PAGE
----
Vale has announced that for the first time it has managed to produce commercial-quality iron ore pellets on an industrial scale without using anthracite coal.
In a test carried out in a pellet plant in Vargem Grande, Minas Gerais, Vale replaced 100% of the fossil fuel with biocarbon to fire the pellets (small balls of iron ore used to make steel). Biocarbon is a renewable, zero-emission product obtained by carbonising biomass, it explained.
The announcement comes on the same day as National Climate Change Awareness Day in Brazil.
Anthracite coal accounts for around 50% of carbon dioxide emissions in pellet production, which is Vale’s most carbon-intensive process in terms of direct company emissions. Today, pelletising accounts for 30% of Vale’s total Scope 1 emissions.
The test began by replacing 50% of the coal with biocarbon, before gradually increasing up to 100%. In total, approximately 50,000 t of pellets were produced, of which 15,000 t were produced using 100% certified biocarbon.
According to Engineer, Rodrigo Boyer, who led the initiative, using biocarbon just in the Vargem Grande pellet plant will cut annual carbon dioxide emissions by roughly 350,000 t, equivalent to the annual emissions of approximately 75,400 small one-litre cars.
“More tests will be carried out in 2023, of longer duration, to thoroughly evaluate the process,” he explains. “Only after this stage will we be able to generate information for the development of the necessary engineering work aimed at the definitive implementation of this project.”
Vale’s Executive Manager for Decarbonisation projects, Rodrigo Araújo, says that the test is another major step in the company’s journey, and in line with its commitment to reach net zero Scope 1 and 2 carbon emissions by 2050.
“In the case of pelletising, the use of biocarbon is our main initiative, due to the fact that there is great potential for biomass production in Brazil,” he says.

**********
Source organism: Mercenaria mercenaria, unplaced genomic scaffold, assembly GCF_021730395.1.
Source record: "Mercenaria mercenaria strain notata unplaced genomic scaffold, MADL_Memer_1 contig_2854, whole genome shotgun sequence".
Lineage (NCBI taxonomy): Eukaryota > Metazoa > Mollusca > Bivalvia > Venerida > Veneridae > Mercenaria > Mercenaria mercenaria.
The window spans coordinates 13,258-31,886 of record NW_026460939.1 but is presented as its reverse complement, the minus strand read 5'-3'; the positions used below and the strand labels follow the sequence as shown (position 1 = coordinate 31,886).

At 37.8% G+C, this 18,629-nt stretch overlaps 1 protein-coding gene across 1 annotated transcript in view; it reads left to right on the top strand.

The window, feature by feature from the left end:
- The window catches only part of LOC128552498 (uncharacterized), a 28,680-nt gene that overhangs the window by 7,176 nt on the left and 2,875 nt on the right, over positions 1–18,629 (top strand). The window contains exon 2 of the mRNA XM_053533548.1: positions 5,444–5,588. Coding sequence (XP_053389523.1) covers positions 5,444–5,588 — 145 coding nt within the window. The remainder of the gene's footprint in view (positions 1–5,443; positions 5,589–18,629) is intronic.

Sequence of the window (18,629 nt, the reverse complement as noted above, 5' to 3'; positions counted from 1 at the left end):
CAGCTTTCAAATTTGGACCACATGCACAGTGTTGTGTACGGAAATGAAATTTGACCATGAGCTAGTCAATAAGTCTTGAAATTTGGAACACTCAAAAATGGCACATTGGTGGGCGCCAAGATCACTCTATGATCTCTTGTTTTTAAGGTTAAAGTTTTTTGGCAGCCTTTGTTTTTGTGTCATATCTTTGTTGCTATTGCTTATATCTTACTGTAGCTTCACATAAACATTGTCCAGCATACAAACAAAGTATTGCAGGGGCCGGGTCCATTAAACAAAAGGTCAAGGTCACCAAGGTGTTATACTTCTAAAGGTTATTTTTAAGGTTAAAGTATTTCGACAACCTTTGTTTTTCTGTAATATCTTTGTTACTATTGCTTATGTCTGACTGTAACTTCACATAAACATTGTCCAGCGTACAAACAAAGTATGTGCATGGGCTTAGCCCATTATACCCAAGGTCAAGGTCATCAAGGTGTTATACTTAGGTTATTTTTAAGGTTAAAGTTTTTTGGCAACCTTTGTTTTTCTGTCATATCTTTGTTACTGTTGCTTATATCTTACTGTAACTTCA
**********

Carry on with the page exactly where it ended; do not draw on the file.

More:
Vale is investing between $4 billion and $6 billion to reduce its direct and indirect emissions by 33% by 2030, in accordance with the Paris Agreement, and with the aim of reaching net zero in 2050. Furthermore, by 2035, the company is committed to reducing its Scope 3 emissions, related to its value chain (ie suppliers and clients), by 15%.
Rodrigo Lauria, Vale’s Executive Manager for Climate Change, said: “The climate agenda is a priority for Vale. For example, since 2020 the company has adopted an internal carbon price of $50/t of CO2 equivalent when assessing capital allocation in new projects.”
To achieve these goals, the company has been investing in low-carbon technologies, such as the use of 72-t payload electric trucks, already in operation in Indonesia and Minas Gerais, and around 50 items of underground electric mining equipment in Canada.
When it comes to Vale’s advances in Scope 2 emissions, the startup of the Sol do Cerrado solar plant in Jaíba in Minas Gerais stands out. This is one of the biggest solar farms in Brazil, with the capacity to generate enough power to supply a city of around 30,000 residents.
In relation to Scope 3 emissions, Vale has already partnered with more than 30 steelmaking clients, representing around 50% of the company’s emissions. In 2021, the company also launched “green briquettes”, a product made up of iron ore and high-tech binders, allowing clients to cut their greenhouse gas emissions in steel production by up to 10%. Vale is converting two pellet plants in Vitória to produce these green briquettes. The initial production capacity is approximately 6 Mt/y. In all, $182 million will be invested in these two plants, which will start up by the end of this year.
Vale has also entered into agreements in Saudi Arabia, the UAE and Oman to create “mega hubs” to make hot briquetted iron (HBI) and high-quality steel products using green briquettes. The production of HBI using natural gas, as planned in the mega-hub project, will emit approximately 60% less carbon compared with traditional steel furnaces that use coke and coal. In the future, the replacement of natural gas with hydrogen and the use of renewable energy could eliminate CO2 emissions.
In shipping, Vale’s emissions are also deemed as Scope 3 considerations, as it does not have its own fleets. Tests are being carried out on ships equipped with rotor sails and air lubrication technology. The goal is to reduce emissions by up to 8% through low-carbon propulsion technology, using wind as energy.